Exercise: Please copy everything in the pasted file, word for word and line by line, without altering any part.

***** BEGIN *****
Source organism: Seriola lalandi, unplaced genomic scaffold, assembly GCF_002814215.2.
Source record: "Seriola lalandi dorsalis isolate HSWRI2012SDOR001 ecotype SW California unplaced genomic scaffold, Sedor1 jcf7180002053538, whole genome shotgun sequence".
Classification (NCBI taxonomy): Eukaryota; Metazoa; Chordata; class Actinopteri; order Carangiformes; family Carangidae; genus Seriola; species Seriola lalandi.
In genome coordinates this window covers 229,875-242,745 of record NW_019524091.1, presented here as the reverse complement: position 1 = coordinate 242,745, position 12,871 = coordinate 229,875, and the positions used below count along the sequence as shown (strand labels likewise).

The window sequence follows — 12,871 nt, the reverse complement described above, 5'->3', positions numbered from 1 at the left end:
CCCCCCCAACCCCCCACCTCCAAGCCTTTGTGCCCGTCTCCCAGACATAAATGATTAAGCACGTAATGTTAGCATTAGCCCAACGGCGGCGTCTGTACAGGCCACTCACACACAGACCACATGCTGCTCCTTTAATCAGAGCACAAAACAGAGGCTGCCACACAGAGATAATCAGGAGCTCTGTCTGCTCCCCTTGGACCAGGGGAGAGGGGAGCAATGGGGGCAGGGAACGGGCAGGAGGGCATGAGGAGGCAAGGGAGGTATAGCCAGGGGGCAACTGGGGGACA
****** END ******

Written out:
Source organism: Seriola lalandi, unplaced genomic scaffold, assembly GCF_002814215.2.
Source record: "Seriola lalandi dorsalis isolate HSWRI2012SDOR001 ecotype SW California unplaced genomic scaffold, Sedor1 jcf7180002053538, whole genome shotgun sequence".
Classification (NCBI taxonomy): Eukaryota; Metazoa; Chordata; class Actinopteri; order Carangiformes; family Carangidae; genus Seriola; species Seriola lalandi.
In genome coordinates this window covers 229,875-242,745 of record NW_019524091.1, presented here as the reverse complement: position 1 = coordinate 242,745, position 12,871 = coordinate 229,875, and the positions used below count along the sequence as shown (strand labels likewise).

The window sequence follows — 12,871 nt, the reverse complement described above, 5'->3', positions numbered from 1 at the left end:
CCCCCCCAACCCCCCACCTCCAAGCCTTTGTGCCCGTCTCCCAGACATAAATGATTAAGCACGTAATGTTAGCATTAGCCCAACGGCGGCGTCTGTACAGGCCACTCACACACAGACCACATGCTGCTCCTTTAATCAGAGCACAAAACAGAGGCTGCCACACAGAGATAATCAGGAGCTCTGTCTGCTCCCCTTGGACCAGGGGAGAGGGGAGCAATGGGGGCAGGGAACGGGCAGGAGGGCATGAGGAGGCAAGGGAGGTATAGCCAGGGGGCAACTGGGGGACA